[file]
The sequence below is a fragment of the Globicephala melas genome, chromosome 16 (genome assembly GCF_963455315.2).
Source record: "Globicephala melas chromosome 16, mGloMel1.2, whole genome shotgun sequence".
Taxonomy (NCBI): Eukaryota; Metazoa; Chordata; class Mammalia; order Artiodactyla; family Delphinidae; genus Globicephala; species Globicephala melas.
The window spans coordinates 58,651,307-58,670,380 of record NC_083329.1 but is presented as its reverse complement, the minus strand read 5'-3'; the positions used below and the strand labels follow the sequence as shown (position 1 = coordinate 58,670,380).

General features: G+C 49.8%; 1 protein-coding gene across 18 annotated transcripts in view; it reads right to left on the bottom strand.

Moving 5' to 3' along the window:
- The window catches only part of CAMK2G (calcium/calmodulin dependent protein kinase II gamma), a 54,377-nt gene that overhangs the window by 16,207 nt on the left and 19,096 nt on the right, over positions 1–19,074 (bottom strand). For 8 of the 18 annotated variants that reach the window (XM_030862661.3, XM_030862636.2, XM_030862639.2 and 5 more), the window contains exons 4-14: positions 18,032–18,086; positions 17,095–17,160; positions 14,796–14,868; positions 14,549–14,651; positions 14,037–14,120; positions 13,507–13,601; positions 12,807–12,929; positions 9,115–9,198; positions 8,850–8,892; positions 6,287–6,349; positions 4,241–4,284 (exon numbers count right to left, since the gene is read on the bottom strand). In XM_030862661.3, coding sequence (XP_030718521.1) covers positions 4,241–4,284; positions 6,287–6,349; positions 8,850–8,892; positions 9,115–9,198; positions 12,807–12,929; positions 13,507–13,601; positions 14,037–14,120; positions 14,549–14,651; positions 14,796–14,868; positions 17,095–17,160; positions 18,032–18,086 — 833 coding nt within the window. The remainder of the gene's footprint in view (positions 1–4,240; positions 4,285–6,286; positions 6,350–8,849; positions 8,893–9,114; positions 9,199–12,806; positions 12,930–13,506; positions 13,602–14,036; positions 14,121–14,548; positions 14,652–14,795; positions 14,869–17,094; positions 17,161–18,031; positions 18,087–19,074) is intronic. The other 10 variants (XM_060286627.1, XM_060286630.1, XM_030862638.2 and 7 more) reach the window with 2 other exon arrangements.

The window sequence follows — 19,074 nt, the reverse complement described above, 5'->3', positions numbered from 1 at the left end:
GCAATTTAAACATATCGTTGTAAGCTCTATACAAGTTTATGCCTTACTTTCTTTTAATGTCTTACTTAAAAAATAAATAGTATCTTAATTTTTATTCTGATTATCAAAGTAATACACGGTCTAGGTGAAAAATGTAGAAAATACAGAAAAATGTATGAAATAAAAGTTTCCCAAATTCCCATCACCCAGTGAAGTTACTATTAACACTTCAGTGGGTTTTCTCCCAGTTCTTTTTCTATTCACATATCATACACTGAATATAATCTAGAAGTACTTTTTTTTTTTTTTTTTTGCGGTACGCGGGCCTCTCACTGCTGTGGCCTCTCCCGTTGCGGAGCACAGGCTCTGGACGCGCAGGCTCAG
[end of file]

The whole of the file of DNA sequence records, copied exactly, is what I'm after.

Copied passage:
The sequence below is a fragment of the Globicephala melas genome, chromosome 16 (genome assembly GCF_963455315.2).
Source record: "Globicephala melas chromosome 16, mGloMel1.2, whole genome shotgun sequence".
Taxonomy (NCBI): Eukaryota; Metazoa; Chordata; class Mammalia; order Artiodactyla; family Delphinidae; genus Globicephala; species Globicephala melas.
The window spans coordinates 58,651,307-58,670,380 of record NC_083329.1 but is presented as its reverse complement, the minus strand read 5'-3'; the positions used below and the strand labels follow the sequence as shown (position 1 = coordinate 58,670,380).

General features: G+C 49.8%; 1 protein-coding gene across 18 annotated transcripts in view; it reads right to left on the bottom strand.

Moving 5' to 3' along the window:
- The window catches only part of CAMK2G (calcium/calmodulin dependent protein kinase II gamma), a 54,377-nt gene that overhangs the window by 16,207 nt on the left and 19,096 nt on the right, over positions 1–19,074 (bottom strand). For 8 of the 18 annotated variants that reach the window (XM_030862661.3, XM_030862636.2, XM_030862639.2 and 5 more), the window contains exons 4-14: positions 18,032–18,086; positions 17,095–17,160; positions 14,796–14,868; positions 14,549–14,651; positions 14,037–14,120; positions 13,507–13,601; positions 12,807–12,929; positions 9,115–9,198; positions 8,850–8,892; positions 6,287–6,349; positions 4,241–4,284 (exon numbers count right to left, since the gene is read on the bottom strand). In XM_030862661.3, coding sequence (XP_030718521.1) covers positions 4,241–4,284; positions 6,287–6,349; positions 8,850–8,892; positions 9,115–9,198; positions 12,807–12,929; positions 13,507–13,601; positions 14,037–14,120; positions 14,549–14,651; positions 14,796–14,868; positions 17,095–17,160; positions 18,032–18,086 — 833 coding nt within the window. The remainder of the gene's footprint in view (positions 1–4,240; positions 4,285–6,286; positions 6,350–8,849; positions 8,893–9,114; positions 9,199–12,806; positions 12,930–13,506; positions 13,602–14,036; positions 14,121–14,548; positions 14,652–14,795; positions 14,869–17,094; positions 17,161–18,031; positions 18,087–19,074) is intronic. The other 10 variants (XM_060286627.1, XM_060286630.1, XM_030862638.2 and 7 more) reach the window with 2 other exon arrangements.

The window sequence follows — 19,074 nt, the reverse complement described above, 5'->3', positions numbered from 1 at the left end:
GCAATTTAAACATATCGTTGTAAGCTCTATACAAGTTTATGCCTTACTTTCTTTTAATGTCTTACTTAAAAAATAAATAGTATCTTAATTTTTATTCTGATTATCAAAGTAATACACGGTCTAGGTGAAAAATGTAGAAAATACAGAAAAATGTATGAAATAAAAGTTTCCCAAATTCCCATCACCCAGTGAAGTTACTATTAACACTTCAGTGGGTTTTCTCCCAGTTCTTTTTCTATTCACATATCATACACTGAATATAATCTAGAAGTACTTTTTTTTTTTTTTTTTTGCGGTACGCGGGCCTCTCACTGCTGTGGCCTCTCCCGTTGCGGAGCACAGGCTCTGGACGCGCAGGCTCAG